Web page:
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Climate change and air pollution are among the top threats to global health 

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Soaring temperatures and drought linked to climate change have been blamed for the ferocity of bushfires in Australia this season
Soaring temperatures and drought linked to climate change have been blamed for the ferocity of bushfires in Australia this season

Credit:
Sam Mooy/Getty Images Asia

Climate change, conflict and the gap between rich and poor are among the top threats to global health, the World Health Organization has said.

In a belated set of new year resolutions WHO has set out how it will tackle the 13 greatest threats to the world’s health over the next decade.

The list is a sign that global health is changing and environmental threats pose just as great a risk as infectious diseases such as Ebola and HIV. It also shows that threats to health can come from any quarter.

Last year’s list was prescient. It included vaccine hesitancy in the year when measles resurged globally: the United States saw the biggest number of measles cases in 25 years and the Western Pacific island of Samoa faced an overwhelming outbreak of the disease which has so far killed more than 80 people, mainly children.

The WHO also warned of the threat of dengue, which exploded around the world last year.

This year WHO is more focused on the challenges to health, rather than on specific disease threats. Unveiling the list WHO director general Dr Tedros Adhanom Ghebreyesus, said the list reflected “a deep concern that leaders are failing to invest enough resources in core health priorities and systems”.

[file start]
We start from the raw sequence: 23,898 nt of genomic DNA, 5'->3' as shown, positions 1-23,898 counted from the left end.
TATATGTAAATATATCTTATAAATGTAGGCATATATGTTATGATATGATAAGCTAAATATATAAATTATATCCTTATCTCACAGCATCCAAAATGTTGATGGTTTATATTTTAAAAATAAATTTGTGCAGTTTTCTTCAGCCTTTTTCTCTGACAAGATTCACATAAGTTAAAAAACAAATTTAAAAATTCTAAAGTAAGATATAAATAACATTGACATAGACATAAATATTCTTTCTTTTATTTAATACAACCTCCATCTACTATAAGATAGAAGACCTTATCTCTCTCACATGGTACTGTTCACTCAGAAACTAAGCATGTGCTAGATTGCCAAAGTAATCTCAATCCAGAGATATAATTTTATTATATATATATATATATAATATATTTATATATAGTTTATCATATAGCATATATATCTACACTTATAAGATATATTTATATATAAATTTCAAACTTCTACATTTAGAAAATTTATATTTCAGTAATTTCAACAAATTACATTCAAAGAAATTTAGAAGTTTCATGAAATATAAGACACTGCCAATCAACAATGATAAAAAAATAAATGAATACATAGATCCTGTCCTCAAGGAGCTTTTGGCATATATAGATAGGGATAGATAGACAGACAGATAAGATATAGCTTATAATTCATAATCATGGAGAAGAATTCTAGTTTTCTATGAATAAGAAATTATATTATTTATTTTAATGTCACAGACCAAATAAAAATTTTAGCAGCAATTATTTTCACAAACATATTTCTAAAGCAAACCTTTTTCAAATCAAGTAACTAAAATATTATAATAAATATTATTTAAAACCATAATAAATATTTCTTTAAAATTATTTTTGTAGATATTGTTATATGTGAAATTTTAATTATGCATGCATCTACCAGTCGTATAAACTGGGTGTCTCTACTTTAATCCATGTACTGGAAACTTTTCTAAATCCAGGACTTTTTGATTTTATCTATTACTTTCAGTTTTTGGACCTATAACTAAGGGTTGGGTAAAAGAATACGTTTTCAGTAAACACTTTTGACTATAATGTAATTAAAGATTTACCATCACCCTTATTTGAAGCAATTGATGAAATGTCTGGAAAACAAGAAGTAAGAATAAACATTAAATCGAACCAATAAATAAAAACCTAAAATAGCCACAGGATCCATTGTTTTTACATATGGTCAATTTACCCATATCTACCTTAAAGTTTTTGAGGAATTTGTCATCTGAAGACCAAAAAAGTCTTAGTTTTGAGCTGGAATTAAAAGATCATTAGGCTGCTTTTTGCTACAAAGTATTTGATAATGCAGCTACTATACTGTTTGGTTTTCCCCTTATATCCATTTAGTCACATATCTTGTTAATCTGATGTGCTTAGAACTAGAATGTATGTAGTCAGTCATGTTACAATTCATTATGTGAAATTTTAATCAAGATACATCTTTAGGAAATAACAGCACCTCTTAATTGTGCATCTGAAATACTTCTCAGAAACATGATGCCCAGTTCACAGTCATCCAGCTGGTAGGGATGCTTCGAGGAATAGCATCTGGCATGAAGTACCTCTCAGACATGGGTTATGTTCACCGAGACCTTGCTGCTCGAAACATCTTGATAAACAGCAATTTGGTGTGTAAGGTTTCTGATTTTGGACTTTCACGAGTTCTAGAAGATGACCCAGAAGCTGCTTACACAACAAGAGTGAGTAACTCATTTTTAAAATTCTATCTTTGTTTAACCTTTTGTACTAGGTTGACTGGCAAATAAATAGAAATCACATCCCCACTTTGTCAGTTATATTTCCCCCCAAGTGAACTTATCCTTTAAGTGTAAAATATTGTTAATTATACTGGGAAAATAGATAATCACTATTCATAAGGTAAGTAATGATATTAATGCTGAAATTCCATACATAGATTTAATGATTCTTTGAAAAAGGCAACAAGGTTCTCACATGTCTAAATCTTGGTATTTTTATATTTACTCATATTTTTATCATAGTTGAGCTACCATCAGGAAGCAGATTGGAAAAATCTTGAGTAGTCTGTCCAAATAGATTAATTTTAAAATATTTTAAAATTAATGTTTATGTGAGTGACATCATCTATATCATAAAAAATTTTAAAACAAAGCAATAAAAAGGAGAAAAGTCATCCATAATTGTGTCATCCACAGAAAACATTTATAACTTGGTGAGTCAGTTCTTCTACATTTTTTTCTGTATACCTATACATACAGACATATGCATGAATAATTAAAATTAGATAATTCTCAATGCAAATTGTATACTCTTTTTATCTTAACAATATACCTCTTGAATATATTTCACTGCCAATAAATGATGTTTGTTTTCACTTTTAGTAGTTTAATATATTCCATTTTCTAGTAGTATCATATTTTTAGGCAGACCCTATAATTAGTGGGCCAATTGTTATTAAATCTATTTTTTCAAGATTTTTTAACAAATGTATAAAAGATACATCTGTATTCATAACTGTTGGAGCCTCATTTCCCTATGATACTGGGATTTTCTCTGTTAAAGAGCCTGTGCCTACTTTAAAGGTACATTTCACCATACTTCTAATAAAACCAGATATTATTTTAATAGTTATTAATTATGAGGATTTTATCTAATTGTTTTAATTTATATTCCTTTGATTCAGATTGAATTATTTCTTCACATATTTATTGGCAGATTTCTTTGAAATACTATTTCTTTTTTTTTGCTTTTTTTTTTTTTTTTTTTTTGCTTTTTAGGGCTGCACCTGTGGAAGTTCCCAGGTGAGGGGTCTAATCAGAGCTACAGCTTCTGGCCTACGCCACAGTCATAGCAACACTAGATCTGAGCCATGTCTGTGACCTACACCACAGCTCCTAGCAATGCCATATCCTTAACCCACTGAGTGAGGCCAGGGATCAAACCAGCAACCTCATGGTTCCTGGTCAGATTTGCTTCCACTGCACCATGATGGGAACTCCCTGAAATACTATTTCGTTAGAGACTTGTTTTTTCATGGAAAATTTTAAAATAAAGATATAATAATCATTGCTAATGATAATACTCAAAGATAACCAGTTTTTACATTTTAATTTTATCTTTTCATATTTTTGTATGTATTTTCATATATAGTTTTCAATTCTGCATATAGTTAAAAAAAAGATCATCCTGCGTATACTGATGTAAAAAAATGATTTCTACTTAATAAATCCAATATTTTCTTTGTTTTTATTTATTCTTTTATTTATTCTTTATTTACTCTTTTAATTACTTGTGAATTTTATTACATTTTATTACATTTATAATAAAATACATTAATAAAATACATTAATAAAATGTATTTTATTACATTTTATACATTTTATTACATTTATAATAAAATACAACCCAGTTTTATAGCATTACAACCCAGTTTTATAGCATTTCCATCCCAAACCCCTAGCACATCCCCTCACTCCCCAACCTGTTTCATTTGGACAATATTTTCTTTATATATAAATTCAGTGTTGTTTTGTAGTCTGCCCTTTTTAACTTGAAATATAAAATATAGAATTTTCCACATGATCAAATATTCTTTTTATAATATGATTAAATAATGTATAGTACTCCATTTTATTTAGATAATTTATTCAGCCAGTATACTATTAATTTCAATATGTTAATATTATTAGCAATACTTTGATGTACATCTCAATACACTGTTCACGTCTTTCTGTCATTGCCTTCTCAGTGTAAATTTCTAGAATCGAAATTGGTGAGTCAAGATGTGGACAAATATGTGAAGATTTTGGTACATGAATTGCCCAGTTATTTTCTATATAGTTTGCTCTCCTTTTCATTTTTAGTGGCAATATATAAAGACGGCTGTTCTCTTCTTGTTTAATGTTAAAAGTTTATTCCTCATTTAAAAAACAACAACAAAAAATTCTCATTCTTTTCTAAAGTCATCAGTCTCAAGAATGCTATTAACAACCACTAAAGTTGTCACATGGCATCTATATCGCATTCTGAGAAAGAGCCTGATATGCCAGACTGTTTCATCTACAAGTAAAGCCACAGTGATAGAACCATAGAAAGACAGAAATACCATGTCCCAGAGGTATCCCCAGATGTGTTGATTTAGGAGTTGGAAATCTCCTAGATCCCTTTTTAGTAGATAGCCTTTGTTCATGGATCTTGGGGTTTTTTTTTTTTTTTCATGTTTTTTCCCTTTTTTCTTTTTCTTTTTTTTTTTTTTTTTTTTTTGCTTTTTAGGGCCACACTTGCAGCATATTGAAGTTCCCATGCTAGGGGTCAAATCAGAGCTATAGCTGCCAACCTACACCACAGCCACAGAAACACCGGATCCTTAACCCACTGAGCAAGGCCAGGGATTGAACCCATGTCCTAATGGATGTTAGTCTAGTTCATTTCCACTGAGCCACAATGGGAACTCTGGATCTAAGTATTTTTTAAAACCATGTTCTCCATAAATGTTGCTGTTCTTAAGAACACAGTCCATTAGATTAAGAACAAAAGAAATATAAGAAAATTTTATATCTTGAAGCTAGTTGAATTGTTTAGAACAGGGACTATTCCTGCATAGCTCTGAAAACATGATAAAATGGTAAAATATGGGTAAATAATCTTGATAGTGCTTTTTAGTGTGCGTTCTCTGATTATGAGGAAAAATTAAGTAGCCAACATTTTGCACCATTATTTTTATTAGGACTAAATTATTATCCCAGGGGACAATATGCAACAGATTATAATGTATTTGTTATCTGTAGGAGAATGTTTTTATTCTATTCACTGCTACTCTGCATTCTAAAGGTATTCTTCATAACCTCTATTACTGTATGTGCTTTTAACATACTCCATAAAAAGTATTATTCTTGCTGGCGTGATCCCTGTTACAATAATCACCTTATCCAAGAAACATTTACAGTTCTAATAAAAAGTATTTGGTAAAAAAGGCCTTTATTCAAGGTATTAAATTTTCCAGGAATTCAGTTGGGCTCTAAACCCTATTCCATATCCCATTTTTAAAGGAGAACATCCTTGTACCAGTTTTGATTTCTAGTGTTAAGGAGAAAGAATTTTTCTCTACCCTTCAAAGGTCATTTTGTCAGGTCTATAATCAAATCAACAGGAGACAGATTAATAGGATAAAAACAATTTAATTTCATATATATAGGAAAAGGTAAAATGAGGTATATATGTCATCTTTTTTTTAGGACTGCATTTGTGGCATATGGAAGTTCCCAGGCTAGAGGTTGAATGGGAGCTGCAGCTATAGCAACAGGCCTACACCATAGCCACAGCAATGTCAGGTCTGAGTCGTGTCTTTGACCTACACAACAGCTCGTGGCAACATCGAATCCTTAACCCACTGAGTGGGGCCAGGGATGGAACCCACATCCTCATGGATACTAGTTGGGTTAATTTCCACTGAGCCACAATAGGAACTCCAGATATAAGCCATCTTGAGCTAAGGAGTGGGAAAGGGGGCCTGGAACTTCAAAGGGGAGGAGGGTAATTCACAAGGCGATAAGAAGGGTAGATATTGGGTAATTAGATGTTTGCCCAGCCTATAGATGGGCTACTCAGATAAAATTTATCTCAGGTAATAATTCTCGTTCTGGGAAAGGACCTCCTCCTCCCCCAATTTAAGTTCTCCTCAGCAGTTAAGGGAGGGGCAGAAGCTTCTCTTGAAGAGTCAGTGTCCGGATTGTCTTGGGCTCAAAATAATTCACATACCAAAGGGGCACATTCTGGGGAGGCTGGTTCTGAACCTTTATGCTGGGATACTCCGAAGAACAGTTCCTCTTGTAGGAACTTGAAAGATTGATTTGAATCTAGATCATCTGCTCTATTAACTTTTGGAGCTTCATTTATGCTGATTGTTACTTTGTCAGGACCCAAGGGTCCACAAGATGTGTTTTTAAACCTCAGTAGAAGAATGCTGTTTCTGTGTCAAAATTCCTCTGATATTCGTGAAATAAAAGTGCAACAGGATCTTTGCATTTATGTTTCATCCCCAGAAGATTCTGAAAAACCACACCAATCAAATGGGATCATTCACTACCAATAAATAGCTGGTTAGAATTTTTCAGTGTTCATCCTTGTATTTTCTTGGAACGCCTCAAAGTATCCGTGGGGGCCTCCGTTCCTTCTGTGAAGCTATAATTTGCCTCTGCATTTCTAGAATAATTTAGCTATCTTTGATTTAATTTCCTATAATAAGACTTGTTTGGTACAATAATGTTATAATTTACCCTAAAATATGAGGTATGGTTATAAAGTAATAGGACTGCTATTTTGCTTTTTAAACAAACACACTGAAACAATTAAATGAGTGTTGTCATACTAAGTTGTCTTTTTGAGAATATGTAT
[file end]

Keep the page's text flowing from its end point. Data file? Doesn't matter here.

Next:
He added: “We need to realise that health is an investment in the future. Countries invest heavily in protecting their people from terrorist attacks, but not against the attack of a virus, which could be far more deadly, and far more damaging economically and socially. A pandemic could bring economies and nations to their knees. Which is why health security cannot be a matter for ministries of health alone.”

The challenges to the world’s health, not listed in any order, are:

Climate change and air pollution

WHO says the “climate crisis is a health crisis”, with rising temperatures estimated to kill an additional 250,000 people between 2030 and 2050, mainly due to malnutrition, malaria, diarrhoea and heat stress. Air pollution meanwhile kills an estimated seven million people every year.

Conflict and crisis

In 2019 the most complex disease outbreaks took place in countries witnessing protracted conflict – such as the Ebola outbreak in Democratic Republic of Congo where violence has hampered control efforts in this long-running outbreak.

At the same time health workers and facilities continue to be targeted – last year WHO recorded 978 attacks on health care in 11 countries last year, with 193 deaths.

Conflict in countries such as Yemen and Syria is also displacing record numbers of people, leaving tens of millions of people with little access to health care.

Unequal access to health care

There is an 18-year difference in life expectancy between the richest and poorest countries, but also a marked gap within countries.